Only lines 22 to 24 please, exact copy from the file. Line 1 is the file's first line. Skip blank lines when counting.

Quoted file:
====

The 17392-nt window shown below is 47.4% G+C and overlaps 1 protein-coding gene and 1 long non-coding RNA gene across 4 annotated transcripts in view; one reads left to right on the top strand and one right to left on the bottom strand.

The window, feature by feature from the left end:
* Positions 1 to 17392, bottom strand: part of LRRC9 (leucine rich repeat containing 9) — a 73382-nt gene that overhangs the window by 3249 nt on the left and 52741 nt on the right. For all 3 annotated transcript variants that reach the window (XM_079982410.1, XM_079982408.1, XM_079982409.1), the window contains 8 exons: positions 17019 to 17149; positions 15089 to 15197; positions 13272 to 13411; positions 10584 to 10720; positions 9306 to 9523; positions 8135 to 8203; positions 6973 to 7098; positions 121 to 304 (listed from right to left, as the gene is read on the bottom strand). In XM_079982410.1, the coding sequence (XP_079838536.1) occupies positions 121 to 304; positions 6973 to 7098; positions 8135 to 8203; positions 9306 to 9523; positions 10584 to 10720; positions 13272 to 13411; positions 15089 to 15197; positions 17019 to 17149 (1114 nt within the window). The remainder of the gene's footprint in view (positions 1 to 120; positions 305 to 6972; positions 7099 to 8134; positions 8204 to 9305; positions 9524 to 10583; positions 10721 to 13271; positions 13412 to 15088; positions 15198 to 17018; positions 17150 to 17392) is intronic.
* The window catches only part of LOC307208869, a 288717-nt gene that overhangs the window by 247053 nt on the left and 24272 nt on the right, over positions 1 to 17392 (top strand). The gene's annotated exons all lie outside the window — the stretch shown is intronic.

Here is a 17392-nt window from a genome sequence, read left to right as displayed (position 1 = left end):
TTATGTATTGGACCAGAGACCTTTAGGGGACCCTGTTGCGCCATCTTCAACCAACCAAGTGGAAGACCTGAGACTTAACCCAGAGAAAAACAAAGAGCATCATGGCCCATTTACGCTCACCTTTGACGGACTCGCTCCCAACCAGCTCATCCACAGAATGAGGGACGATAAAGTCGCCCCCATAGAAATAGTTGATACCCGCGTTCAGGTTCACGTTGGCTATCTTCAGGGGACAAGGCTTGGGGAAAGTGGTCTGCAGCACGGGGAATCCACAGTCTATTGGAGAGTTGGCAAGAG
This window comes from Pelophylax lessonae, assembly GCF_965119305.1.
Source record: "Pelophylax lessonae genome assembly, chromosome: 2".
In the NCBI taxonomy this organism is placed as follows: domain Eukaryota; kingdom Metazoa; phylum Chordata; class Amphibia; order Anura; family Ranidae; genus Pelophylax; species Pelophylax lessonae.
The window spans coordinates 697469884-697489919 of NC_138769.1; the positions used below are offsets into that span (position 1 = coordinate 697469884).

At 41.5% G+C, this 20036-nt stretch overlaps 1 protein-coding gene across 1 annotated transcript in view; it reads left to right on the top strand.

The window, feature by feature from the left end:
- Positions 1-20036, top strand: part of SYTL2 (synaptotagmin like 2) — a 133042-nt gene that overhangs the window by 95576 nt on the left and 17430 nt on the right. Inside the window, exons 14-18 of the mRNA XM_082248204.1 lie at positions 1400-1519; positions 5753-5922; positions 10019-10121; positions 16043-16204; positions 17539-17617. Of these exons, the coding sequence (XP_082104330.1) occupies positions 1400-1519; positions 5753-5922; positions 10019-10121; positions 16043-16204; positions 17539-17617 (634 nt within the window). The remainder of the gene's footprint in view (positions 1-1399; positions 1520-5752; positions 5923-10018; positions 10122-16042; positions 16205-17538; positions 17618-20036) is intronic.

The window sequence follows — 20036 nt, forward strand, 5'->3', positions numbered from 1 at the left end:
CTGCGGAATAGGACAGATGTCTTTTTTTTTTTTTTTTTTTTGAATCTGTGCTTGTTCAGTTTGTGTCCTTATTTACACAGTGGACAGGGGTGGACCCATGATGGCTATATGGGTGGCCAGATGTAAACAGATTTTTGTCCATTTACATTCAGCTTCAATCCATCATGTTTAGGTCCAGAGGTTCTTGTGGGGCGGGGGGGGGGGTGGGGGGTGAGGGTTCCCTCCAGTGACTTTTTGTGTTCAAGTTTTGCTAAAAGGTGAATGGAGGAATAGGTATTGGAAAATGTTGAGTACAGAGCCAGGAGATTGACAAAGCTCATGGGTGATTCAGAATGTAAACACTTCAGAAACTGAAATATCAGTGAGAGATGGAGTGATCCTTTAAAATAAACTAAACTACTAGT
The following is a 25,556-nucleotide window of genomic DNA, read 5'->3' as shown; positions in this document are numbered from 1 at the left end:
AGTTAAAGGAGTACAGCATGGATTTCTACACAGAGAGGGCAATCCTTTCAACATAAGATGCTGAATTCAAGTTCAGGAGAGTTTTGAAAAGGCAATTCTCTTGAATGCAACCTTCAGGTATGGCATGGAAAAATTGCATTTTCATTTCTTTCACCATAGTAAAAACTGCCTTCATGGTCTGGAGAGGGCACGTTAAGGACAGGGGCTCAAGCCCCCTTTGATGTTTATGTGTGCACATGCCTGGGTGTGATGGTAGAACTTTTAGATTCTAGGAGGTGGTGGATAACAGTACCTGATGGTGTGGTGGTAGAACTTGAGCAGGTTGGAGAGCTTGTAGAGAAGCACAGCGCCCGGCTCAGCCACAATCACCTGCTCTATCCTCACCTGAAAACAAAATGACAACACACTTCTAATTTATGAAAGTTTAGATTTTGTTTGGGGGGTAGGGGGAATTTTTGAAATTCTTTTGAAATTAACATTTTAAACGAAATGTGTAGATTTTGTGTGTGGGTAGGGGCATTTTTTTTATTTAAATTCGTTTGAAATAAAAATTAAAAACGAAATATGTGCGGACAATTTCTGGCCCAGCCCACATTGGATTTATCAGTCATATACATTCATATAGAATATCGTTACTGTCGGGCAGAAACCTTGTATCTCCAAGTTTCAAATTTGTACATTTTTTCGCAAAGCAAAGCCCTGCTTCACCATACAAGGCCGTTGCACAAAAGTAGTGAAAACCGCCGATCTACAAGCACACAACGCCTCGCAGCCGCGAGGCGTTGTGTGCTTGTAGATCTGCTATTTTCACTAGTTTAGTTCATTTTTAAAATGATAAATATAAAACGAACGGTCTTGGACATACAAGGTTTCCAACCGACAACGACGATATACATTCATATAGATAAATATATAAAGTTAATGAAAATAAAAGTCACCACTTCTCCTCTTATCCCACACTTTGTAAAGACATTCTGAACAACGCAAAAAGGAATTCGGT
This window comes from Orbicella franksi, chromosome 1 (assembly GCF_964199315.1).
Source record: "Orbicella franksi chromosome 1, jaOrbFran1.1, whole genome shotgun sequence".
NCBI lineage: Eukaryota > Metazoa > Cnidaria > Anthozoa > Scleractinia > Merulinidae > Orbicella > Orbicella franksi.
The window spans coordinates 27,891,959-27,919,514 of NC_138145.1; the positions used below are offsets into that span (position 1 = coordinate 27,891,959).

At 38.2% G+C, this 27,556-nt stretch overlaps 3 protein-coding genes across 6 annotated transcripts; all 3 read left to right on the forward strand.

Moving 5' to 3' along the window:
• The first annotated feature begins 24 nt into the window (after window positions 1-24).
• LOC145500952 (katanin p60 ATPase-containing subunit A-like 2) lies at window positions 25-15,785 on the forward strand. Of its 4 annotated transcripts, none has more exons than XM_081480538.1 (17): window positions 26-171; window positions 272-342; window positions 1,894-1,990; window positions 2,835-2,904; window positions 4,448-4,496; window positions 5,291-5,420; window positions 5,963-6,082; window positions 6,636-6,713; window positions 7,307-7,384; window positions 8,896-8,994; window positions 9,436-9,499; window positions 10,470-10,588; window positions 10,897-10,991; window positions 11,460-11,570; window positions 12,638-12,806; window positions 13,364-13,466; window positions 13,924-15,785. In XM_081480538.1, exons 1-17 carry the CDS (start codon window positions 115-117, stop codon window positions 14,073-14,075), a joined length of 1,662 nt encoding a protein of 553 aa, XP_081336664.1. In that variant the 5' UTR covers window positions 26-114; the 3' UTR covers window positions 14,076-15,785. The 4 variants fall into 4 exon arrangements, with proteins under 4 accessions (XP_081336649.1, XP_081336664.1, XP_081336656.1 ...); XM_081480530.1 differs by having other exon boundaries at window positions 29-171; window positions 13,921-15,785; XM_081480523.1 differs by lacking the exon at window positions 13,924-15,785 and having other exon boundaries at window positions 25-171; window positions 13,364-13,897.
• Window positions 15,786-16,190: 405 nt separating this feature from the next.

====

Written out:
At 38.2% G+C, this 27,556-nt stretch overlaps 3 protein-coding genes across 6 annotated transcripts; all 3 read left to right on the forward strand.

Moving 5' to 3' along the window:
• The first annotated feature begins 24 nt into the window (after window positions 1-24).